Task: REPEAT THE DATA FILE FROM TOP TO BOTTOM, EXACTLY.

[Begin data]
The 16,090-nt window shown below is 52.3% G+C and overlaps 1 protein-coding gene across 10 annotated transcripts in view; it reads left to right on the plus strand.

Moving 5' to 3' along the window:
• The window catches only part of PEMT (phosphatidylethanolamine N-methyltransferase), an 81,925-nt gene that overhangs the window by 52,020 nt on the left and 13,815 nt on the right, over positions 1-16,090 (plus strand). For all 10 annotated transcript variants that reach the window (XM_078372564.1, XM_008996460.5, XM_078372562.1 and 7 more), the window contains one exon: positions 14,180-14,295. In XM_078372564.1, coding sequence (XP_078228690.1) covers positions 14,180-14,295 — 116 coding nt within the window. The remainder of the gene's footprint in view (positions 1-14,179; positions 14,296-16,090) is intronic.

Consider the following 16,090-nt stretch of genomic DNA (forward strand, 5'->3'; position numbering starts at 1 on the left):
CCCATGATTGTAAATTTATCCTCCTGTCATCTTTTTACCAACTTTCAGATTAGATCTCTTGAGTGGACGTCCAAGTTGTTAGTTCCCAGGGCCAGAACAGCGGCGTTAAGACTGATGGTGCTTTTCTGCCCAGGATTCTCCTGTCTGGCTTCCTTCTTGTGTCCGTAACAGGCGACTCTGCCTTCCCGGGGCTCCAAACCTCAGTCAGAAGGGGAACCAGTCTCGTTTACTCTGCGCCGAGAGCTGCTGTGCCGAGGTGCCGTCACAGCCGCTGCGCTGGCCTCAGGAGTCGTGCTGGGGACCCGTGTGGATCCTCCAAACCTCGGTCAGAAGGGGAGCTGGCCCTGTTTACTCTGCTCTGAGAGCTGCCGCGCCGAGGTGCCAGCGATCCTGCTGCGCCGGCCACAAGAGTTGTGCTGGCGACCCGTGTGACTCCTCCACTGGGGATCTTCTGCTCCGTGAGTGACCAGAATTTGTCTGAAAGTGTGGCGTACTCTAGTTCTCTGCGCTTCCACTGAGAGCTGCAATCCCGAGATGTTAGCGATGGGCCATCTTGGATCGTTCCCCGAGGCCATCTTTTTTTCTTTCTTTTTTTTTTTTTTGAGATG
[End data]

The 16,090-nt window shown below is 52.3% G+C and overlaps 1 protein-coding gene across 10 annotated transcripts in view; it reads left to right on the plus strand.

Moving 5' to 3' along the window:
• The window catches only part of PEMT (phosphatidylethanolamine N-methyltransferase), an 81,925-nt gene that overhangs the window by 52,020 nt on the left and 13,815 nt on the right, over positions 1-16,090 (plus strand). For all 10 annotated transcript variants that reach the window (XM_078372564.1, XM_008996460.5, XM_078372562.1 and 7 more), the window contains one exon: positions 14,180-14,295. In XM_078372564.1, coding sequence (XP_078228690.1) covers positions 14,180-14,295 — 116 coding nt within the window. The remainder of the gene's footprint in view (positions 1-14,179; positions 14,296-16,090) is intronic.

Consider the following 16,090-nt stretch of genomic DNA (forward strand, 5'->3'; position numbering starts at 1 on the left):
CCCATGATTGTAAATTTATCCTCCTGTCATCTTTTTACCAACTTTCAGATTAGATCTCTTGAGTGGACGTCCAAGTTGTTAGTTCCCAGGGCCAGAACAGCGGCGTTAAGACTGATGGTGCTTTTCTGCCCAGGATTCTCCTGTCTGGCTTCCTTCTTGTGTCCGTAACAGGCGACTCTGCCTTCCCGGGGCTCCAAACCTCAGTCAGAAGGGGAACCAGTCTCGTTTACTCTGCGCCGAGAGCTGCTGTGCCGAGGTGCCGTCACAGCCGCTGCGCTGGCCTCAGGAGTCGTGCTGGGGACCCGTGTGGATCCTCCAAACCTCGGTCAGAAGGGGAGCTGGCCCTGTTTACTCTGCTCTGAGAGCTGCCGCGCCGAGGTGCCAGCGATCCTGCTGCGCCGGCCACAAGAGTTGTGCTGGCGACCCGTGTGACTCCTCCACTGGGGATCTTCTGCTCCGTGAGTGACCAGAATTTGTCTGAAAGTGTGGCGTACTCTAGTTCTCTGCGCTTCCACTGAGAGCTGCAATCCCGAGATGTTAGCGATGGGCCATCTTGGATCGTTCCCCGAGGCCATCTTTTTTTCTTTCTTTTTTTTTTTTTTGAGATG